Journal of Drug Research in Ayurvedic Sciences

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2020 | July-September | Volume 5 | Issue 3


Good Agricultural and Field Collection Practices (GAFCP) for Medicinal Plants: Ancient notion to current venture

[Year:2020] [Month:July-September] [Volume:5] [Number:3] [Pages:1] [Pages No:00 - 00]

PDF  |  DOI: 10.5005/jdras-5-3-iv  |  Open Access |  How to cite  | 


Rama Shankar, Shazia Neyaz, Gyati Anku, Late Wngsu Rungsung

Exploration, Conservation, and Cultivation of Stephania japonica (Thunb.) Miers

[Year:2020] [Month:July-September] [Volume:5] [Number:3] [Pages:4] [Pages No:139 - 142]

Keywords: Agrotechnique, Cultivation, Stephania japonica

PDF  |  DOI: 10.5005/jdras-10059-0098  |  Open Access |  How to cite  | 


Aims and objectives: Stephania japonica (Thunb.) Miers belonging to family Menispermaceae and is a highly demanded medicinal plant used in the name of Rajpatha for treatment of fever, malaria, jaundice, and various stomach disorders by the local traditional healers and pharmaceuticals for the preparation of medicines for related diseases. It is widely distributed in Northeastern India, i.e., Arunachal Pradesh, Assam, Manipur, Meghalaya, Mizoram, Nagaland and Tripura. Because of acute pressure on wild sources due to rapid exploitation and changing forest areas into agriculture land and various other developmental activities in a very short time, there will be the shortage of drug in the wild and needs to be cultivated this plants along with several others. Accordingly, a study has been carried out with the aim to develop easily accessible agro-technique for undertaking cultivation by the farmers in an easily accessible manner. Outcome of the study: This plant is a highly demanded medicinal plant distributed in North East India. Its cultivation is through tuberous root. Seeds also act as a tool for giving rise to new plants initiating from the mature viable seeds fallen on the ground. Seed germination is more accessible for this plant. The authors has developed various cultivation parameters in Regional Ayurveda Research Institute, Itanagar (Arunachal Pradesh) through seed germination and roots. Conclusion: Seeking out the practices of traditional use of tuberous root of S. japonica (Thunb.) Miers, there is an urgent need of cultivation. Accordingly, easily acceptable techniques for its cultivation is described in the present communication and cultivation can be made by establishing plant nurseries.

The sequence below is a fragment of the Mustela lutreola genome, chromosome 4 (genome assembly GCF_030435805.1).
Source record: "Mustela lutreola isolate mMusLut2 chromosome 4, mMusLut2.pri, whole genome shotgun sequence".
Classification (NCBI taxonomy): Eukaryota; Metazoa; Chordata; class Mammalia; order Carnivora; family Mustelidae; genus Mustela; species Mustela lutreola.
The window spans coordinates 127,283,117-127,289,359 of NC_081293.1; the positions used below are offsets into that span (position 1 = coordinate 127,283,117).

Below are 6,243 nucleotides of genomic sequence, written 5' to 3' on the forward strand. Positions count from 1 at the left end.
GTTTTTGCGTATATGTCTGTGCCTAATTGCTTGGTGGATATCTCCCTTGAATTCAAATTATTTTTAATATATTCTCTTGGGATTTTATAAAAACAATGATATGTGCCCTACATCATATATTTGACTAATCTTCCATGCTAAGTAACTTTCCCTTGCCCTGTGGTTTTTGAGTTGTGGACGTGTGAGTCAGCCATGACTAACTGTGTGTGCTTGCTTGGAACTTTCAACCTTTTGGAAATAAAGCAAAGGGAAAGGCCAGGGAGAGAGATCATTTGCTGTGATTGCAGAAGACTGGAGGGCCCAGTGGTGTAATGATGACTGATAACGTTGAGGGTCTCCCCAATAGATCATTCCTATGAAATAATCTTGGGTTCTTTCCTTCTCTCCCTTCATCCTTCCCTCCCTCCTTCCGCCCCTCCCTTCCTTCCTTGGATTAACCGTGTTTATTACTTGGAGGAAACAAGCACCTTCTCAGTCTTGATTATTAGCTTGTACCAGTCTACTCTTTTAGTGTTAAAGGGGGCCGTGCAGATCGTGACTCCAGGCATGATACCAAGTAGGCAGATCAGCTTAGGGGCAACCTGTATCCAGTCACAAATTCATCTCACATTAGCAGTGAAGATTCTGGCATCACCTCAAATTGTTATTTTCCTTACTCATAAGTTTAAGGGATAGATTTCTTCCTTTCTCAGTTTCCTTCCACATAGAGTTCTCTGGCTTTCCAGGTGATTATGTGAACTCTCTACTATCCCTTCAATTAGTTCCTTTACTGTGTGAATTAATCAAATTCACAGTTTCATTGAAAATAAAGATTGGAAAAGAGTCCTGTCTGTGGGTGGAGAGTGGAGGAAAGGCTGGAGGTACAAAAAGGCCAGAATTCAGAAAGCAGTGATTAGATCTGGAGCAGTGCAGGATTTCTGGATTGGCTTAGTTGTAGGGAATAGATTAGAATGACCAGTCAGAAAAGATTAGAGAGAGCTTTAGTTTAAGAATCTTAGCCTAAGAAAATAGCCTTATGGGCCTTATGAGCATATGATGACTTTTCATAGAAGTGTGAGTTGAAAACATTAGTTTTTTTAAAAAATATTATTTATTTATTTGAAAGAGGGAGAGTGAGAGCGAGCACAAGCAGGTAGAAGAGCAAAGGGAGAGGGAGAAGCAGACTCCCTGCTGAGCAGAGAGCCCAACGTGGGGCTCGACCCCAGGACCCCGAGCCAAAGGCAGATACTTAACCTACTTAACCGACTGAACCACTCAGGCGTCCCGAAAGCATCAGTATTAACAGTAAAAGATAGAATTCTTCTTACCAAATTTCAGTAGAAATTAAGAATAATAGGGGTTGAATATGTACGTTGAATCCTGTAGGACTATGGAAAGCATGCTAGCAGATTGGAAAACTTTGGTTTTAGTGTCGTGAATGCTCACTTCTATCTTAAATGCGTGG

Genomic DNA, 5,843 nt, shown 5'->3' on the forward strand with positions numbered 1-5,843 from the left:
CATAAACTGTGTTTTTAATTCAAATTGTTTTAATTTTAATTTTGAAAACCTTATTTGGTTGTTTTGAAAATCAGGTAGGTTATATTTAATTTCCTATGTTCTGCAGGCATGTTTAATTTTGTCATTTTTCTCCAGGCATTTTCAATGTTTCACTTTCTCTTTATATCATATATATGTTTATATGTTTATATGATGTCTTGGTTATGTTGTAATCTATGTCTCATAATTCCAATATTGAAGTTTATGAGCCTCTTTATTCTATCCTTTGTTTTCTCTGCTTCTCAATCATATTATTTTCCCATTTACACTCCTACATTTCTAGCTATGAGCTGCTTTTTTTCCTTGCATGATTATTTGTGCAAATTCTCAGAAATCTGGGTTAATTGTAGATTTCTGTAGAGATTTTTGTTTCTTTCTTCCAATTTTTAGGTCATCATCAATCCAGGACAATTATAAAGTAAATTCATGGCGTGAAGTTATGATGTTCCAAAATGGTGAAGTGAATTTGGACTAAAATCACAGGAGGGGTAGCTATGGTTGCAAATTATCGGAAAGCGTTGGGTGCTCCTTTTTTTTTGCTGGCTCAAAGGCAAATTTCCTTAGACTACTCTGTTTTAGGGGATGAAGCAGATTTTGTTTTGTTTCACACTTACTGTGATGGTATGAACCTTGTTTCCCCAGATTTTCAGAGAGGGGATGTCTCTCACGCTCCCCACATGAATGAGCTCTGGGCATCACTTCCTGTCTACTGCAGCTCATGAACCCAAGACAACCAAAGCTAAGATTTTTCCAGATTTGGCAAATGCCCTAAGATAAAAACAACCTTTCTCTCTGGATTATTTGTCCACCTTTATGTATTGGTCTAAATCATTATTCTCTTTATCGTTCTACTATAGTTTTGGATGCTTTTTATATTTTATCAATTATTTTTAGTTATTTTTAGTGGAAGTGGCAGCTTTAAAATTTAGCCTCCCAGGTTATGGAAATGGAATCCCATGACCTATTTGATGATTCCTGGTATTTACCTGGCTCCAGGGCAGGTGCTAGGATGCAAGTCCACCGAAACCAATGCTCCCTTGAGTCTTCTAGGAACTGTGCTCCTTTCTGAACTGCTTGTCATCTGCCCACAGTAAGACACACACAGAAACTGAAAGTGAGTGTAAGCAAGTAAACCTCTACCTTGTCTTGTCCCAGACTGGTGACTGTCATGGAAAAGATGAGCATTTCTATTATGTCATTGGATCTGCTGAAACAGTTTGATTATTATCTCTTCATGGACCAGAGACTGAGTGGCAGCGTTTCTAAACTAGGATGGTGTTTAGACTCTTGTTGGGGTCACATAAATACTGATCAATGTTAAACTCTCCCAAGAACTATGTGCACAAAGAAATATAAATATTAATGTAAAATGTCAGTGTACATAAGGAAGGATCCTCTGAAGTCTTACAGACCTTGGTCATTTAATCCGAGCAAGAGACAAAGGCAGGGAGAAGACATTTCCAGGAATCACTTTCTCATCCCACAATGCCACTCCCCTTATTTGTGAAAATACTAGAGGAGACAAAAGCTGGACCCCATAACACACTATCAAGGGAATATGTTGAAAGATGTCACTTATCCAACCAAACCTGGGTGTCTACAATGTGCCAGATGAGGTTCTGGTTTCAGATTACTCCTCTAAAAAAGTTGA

Devanjal Bora, Ekta , Bandi Venkateshwarlu, Chinmay Rath, Anupam Kumar Mangal

Medico-ethnobotanical Claims from Sunaikuchi and Khulahat Reserve Forests in Morigaon District of Assam

[Year:2020] [Month:July-September] [Volume:5] [Number:3] [Pages:5] [Pages No:143 - 147]

Keywords: Folklore plants, Medico-ethnobotanical claims, Ayurveda, Sunaikuchi, Khulahat

PDF  |  DOI: 10.5005/jdras-10059-0099  |  Open Access |  How to cite  | 


Aim and objective: The present communication deals with report of medico-ethnobotanical claims and folklore medicinal plants documented during survey made to areas in and around Sunaikuchi and Khulahat Reserve Forests in Morigaon district of Assam. Materials and methods: Field surveys were conducted in the study area where folk healers were interviewed for documentation of medico-ethnobotanical information. The reported folklore plant specimens were collected, identified, and preserved. Results: The reported folk claims involve 10 medico-ethnobotanical claims for 9 disease conditions involving 12 medicinal plants under 12 genera represented by 11 families. Indications of respective species in traditional system of medicine have been reviewed against documented folklore medicinal plants for further validation of folk claims. Conclusion: Folklore plants are suggested for further validation and experimental screening. Significance: Corroboration with indications of traditional system of medicine will validate the use of the folklore plant.